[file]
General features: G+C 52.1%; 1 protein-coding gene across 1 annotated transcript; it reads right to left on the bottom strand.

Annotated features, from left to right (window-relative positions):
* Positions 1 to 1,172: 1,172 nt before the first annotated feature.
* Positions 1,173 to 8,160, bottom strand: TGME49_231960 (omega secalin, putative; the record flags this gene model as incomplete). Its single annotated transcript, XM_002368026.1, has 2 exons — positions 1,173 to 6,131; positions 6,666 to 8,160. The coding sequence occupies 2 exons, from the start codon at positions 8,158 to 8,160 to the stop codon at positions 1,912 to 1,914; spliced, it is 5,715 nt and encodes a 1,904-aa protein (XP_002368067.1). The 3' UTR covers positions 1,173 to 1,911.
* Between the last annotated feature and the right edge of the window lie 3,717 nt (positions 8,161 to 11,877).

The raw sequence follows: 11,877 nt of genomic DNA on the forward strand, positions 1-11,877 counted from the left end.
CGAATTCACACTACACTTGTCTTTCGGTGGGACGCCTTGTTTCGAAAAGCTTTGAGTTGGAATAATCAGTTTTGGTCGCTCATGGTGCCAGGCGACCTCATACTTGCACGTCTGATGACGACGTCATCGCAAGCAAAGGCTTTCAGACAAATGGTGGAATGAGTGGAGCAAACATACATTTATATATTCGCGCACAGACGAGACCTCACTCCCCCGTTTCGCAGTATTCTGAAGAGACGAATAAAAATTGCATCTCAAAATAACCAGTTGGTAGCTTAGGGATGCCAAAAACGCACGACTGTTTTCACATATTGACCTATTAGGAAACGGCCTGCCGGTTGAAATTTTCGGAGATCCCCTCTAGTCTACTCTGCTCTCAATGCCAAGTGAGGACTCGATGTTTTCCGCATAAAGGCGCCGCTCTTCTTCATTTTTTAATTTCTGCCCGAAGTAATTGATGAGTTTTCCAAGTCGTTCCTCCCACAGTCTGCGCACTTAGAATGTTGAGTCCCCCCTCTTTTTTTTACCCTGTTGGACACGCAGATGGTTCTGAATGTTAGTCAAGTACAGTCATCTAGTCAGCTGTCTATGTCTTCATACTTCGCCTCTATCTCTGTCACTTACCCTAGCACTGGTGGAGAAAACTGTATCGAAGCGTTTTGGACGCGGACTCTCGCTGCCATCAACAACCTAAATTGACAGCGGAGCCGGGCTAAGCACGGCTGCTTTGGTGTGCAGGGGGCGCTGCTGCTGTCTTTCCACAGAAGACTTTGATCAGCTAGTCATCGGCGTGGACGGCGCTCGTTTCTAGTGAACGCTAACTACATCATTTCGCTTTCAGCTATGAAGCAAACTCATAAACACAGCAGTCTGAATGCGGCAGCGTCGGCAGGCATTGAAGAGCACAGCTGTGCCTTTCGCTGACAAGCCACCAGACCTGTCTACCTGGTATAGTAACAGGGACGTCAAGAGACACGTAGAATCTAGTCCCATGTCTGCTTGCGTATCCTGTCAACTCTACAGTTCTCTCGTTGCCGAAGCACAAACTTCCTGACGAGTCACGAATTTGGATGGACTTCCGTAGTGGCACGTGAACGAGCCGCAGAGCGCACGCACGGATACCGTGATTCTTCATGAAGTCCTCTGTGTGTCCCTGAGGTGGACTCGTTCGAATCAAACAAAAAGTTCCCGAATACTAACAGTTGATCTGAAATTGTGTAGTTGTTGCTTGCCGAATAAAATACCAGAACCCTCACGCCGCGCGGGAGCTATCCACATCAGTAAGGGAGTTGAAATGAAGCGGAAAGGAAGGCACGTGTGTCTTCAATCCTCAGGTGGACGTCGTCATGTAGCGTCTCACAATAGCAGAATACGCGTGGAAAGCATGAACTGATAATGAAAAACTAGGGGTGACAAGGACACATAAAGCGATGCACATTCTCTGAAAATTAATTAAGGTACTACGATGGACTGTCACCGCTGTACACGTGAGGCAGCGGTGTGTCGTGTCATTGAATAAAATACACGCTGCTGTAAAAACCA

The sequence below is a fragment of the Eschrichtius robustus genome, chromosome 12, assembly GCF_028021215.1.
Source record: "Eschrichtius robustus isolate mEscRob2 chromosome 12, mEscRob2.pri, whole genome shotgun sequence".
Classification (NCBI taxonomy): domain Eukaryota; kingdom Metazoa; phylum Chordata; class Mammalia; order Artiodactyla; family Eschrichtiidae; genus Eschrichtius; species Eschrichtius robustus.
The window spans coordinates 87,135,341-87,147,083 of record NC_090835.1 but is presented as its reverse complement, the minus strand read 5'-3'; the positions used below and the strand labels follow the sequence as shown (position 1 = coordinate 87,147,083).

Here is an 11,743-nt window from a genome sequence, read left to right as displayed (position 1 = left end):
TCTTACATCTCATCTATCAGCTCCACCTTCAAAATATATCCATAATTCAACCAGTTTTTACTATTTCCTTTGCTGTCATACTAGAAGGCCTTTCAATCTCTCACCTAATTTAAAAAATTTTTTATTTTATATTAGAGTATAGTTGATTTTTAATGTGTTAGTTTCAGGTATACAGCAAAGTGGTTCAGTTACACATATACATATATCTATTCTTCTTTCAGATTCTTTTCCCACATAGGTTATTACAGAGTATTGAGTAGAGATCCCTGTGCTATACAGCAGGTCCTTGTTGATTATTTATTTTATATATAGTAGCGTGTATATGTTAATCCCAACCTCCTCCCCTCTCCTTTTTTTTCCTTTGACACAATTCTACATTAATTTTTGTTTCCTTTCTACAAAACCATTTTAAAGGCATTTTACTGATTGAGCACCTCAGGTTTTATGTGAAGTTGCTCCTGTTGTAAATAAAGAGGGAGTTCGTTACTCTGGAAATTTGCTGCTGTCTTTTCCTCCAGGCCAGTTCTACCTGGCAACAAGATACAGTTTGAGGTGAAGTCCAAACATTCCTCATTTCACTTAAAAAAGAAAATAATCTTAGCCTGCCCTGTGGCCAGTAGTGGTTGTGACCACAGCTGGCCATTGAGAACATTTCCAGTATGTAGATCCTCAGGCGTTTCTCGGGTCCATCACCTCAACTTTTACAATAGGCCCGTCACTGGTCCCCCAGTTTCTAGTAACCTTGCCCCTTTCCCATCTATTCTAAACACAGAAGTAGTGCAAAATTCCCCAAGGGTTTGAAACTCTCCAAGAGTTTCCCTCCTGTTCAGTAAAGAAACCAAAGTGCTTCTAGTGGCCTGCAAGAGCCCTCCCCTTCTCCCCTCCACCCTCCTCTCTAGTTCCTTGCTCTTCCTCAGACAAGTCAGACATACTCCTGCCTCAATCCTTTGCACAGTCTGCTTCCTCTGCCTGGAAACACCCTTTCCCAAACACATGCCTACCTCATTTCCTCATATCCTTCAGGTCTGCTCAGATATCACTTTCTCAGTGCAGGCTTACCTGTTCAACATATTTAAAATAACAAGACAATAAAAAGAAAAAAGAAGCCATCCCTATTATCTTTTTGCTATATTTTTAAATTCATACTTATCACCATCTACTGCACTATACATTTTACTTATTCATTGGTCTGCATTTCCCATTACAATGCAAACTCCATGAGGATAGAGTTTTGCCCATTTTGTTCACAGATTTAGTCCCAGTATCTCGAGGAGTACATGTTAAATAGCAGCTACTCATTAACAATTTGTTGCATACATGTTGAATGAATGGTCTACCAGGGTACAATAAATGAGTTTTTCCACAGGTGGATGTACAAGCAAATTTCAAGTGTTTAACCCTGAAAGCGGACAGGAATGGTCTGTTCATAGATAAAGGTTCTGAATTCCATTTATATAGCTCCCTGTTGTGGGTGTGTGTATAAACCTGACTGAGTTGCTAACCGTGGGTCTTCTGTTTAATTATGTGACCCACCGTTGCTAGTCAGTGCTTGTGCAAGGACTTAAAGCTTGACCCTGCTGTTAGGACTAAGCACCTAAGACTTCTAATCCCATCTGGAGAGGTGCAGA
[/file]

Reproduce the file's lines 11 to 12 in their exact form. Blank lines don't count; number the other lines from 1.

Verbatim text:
The window spans coordinates 87,135,341-87,147,083 of record NC_090835.1 but is presented as its reverse complement, the minus strand read 5'-3'; the positions used below and the strand labels follow the sequence as shown (position 1 = coordinate 87,147,083).

Here is an 11,743-nt window from a genome sequence, read left to right as displayed (position 1 = left end):